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Monique Keiran: If you're gardening this spring, you're an optimist

"Gardening is an exercise in ­optimism. Sometimes, it is a triumph of hope over experience." That was certainly the case this spring in B.C.
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Amid record-low spring temperatures, gardeners and farmers have been cautious about planting, leaving their seedlings in greenhouses to avoid the unwelcoming outdoor temperatures. Only the optimists were proceeding with planting, prioritizing hope over the weather, writes Monique Keiran.

Marina Schinz, an American ­photographer who has captured on film iconic gardens around the world, once said: “Gardening is an exercise in ­optimism. Sometimes, it is a triumph of hope over experience.”

That is certainly the case this spring, even here on the south Island. Anyone planting out seedlings in the variable, chilly and often soggy weather we’ve endured recently must be a committed optimist.

Nature Boy is among those ranks.

Back in March, when spring officially started, the Weather Network forecast below-average temperatures, above-average precipitation and a delayed start to B.C.’s growing season.

Two months on, those predictions have borne out on the ground. About 10 days ago, new low daytime temperature records were set in communities across Vancouver Island, erasing 111-year-old records in Nanaimo and Port Alberni.

In the Interior, mountain highways saw fresh snow. Here on the Island, the chill was accompanied by heavy rain. The downpours set their own records in five communities from Vancouver Island to the Sunshine Coast and north to the ­Cariboo.

Not surprisingly, gardeners and ­farmers have been cautious about ­planting, leaving their seedlings in ­greenhouses to avoid the ­unwelcoming outdoor temperatures. Those that ­produce wholesale seedlings for garden centres and grocery stores saw a slow start to orders. The outlets selling ­seedlings to shoppers posted ­warning notes that the young plants needed ­protection from cool temperatures.

Only the optimists were proceeding with planting, prioritizing hope over the weather. On that recent chilly, dreary, record-breaking weekend, Nature Boy planted out tomato seedlings in the ­containers on the patio.

Mind you, I had rigged up a frame from fresh-cut bamboo stakes and twine and attached a length of plastic ­sheeting that could be lifted and dropped as required. The makeshift greenhouse, Nature Boy deemed, was enough to ­moderate nighttime temperatures for the tender starts, while allowing the young plants the daytime benefits of the patio’s heat and solar well.

This is all in preparation not just for summer salads but also for Nature Boy’s own return to a regular office schedule. Over the coming weeks, his opportunities to take a couple of minutes during the day to survey his garden domain, pull weeds, fill the watering can or pick produce as it ripens will diminish.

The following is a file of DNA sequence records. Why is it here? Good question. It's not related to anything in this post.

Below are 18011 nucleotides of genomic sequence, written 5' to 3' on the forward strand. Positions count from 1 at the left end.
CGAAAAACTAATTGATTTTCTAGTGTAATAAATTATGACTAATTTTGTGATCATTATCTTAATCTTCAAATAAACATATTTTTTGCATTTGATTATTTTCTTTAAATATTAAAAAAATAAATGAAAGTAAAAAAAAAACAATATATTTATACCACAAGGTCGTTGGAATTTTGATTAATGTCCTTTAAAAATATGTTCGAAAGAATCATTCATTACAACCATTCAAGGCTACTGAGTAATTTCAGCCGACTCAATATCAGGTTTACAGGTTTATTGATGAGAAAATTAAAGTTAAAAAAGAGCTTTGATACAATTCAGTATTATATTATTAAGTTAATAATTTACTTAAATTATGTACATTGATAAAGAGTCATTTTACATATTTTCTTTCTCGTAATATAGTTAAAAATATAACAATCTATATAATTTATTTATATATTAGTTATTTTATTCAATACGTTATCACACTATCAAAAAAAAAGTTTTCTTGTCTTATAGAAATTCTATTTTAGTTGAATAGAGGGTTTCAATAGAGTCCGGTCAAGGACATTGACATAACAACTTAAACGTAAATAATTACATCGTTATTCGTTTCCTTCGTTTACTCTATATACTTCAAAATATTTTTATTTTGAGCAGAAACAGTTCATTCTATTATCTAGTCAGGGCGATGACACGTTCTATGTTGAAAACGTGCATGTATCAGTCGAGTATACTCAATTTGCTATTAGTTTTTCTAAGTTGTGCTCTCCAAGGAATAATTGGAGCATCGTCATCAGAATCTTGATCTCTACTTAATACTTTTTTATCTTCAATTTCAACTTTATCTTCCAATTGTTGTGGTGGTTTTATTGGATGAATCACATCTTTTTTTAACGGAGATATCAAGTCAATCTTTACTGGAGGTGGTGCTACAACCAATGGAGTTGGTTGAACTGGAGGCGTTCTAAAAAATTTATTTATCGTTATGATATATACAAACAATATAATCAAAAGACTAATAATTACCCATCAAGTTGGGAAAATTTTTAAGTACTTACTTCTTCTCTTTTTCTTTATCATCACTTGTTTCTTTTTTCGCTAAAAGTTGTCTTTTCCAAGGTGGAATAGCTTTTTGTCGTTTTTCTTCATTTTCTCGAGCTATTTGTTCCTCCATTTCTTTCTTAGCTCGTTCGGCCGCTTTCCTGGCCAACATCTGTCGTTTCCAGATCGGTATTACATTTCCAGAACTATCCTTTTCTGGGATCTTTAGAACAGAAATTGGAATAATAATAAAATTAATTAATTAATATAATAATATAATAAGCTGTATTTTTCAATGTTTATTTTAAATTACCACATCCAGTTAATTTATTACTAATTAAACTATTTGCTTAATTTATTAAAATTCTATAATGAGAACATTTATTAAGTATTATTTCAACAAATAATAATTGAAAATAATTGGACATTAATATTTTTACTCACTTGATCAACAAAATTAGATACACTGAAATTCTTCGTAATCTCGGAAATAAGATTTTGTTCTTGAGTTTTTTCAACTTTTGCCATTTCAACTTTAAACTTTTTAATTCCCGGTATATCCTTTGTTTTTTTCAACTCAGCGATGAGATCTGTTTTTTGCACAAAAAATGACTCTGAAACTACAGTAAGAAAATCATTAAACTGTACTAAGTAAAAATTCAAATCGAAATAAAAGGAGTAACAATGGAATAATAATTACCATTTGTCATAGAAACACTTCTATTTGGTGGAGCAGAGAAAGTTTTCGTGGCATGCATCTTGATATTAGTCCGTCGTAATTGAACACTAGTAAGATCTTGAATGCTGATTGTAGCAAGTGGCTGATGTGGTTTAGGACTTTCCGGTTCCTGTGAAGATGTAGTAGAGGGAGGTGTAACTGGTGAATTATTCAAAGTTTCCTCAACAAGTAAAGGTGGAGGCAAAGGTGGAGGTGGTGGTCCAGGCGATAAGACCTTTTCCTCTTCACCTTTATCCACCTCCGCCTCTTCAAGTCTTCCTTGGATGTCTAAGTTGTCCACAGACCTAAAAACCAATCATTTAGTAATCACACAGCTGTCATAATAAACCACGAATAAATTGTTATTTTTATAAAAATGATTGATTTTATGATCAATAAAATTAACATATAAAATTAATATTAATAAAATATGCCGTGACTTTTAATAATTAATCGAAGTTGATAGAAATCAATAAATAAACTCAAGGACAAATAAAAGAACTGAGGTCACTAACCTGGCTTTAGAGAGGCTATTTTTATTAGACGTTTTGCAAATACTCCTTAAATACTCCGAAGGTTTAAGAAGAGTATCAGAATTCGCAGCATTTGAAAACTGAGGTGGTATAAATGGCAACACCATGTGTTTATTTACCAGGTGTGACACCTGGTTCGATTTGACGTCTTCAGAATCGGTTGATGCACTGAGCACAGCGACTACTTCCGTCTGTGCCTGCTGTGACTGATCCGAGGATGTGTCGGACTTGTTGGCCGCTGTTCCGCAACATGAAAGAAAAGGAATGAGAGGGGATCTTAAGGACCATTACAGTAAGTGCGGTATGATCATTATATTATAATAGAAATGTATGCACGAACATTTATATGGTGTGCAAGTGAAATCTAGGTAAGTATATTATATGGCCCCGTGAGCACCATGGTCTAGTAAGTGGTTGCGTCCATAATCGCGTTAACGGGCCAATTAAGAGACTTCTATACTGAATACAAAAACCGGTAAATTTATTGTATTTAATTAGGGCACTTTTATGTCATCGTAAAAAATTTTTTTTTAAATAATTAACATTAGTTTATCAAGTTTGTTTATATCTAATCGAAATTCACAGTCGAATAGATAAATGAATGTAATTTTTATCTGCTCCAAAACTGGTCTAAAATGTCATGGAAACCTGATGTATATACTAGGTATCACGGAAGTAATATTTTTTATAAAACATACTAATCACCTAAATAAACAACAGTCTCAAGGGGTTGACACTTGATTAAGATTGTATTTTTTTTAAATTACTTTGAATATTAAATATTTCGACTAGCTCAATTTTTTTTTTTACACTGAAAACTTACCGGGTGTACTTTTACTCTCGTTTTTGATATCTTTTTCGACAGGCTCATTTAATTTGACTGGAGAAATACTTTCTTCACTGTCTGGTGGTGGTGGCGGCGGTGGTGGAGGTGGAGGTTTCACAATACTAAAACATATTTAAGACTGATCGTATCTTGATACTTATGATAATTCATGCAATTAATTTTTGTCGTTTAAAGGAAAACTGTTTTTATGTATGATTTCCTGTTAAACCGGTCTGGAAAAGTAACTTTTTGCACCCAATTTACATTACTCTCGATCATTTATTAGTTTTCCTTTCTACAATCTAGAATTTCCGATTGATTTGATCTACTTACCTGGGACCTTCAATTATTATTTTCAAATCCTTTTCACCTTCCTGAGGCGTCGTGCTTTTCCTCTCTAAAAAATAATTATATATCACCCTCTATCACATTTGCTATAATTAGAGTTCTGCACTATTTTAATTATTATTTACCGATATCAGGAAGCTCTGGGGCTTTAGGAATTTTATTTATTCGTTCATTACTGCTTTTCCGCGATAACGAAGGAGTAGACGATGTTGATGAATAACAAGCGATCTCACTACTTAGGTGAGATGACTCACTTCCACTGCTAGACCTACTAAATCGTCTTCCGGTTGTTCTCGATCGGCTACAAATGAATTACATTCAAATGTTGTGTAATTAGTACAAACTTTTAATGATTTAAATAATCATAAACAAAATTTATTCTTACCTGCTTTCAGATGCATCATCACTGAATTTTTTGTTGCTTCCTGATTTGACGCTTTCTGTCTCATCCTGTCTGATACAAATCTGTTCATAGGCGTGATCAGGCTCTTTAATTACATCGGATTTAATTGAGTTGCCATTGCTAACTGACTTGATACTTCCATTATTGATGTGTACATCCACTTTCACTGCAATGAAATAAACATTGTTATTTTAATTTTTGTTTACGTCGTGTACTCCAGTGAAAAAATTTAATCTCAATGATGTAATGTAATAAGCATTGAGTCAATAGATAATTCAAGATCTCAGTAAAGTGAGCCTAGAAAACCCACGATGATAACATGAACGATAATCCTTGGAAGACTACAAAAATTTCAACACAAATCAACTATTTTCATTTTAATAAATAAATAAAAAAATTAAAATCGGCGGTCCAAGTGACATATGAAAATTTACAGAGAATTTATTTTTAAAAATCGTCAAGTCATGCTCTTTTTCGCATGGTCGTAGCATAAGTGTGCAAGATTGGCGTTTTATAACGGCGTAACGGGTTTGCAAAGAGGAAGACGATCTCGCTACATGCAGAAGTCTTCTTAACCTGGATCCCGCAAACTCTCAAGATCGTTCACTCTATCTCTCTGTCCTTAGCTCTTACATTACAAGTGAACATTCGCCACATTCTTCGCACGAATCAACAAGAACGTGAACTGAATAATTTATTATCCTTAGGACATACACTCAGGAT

Garden centres saw sales boom during the pandemic. Nature Boy wasn’t the only person who dug up flower beds to plant foodstuffs. In neighbourhoods throughout the region, boulevard vegetable gardens sprouted, balconies acquired ­containers that would brim with greenery, and even entire lawns were transformed into ­networks of raised beds and pathways.

People working from home and ­sharing the dining room-turned-office with other family members needed an escape from those close indoor ­quarters. They took their coffee breaks and ­sometimes even their telephone calls outside to the balcony or the patio or the yard — whatever was available — where their intermittent presence during the day presented new possibilities.

With the uncertainty of COVID and supply chains, the restrictions on travel and numbers of people permitted inside shops at a time, and all that, gardening — like home cooking and baking bread — became therapy. It was a way for regular folk to exert a tiny bit of control amidst the uncontrollable.

Schinz’s musings about ­gardening ­continue. “Whether the result is a ­horticultural masterpiece or only a ­modest vegetable patch, it is based on the expectation of a glorious future. This hope for the future is at the heart of all gardening.”

A fruit tree can take up to 10 years to produce fruit in quantity. Raspberry canes take a couple of years before they produce a good crop. Rhubarb and asparagus take a few seasons to become established, and even planting cherry tomatoes is a nod to a tasty few weeks down the road.

And that’s what Nature Boy has his eye on. He isn’t waiting for fresh-picked apples or a berry harvest. He’s just ­hoping for sun and warmer temperatures as he counts down the allotted 45 to 60 days until some thumbnail-sized tomatoes are ready to pick, fresh from the vines he planted on a cool, dreary May weekend.

It’s a relatively short-term investment in the future — and in hope over the weather.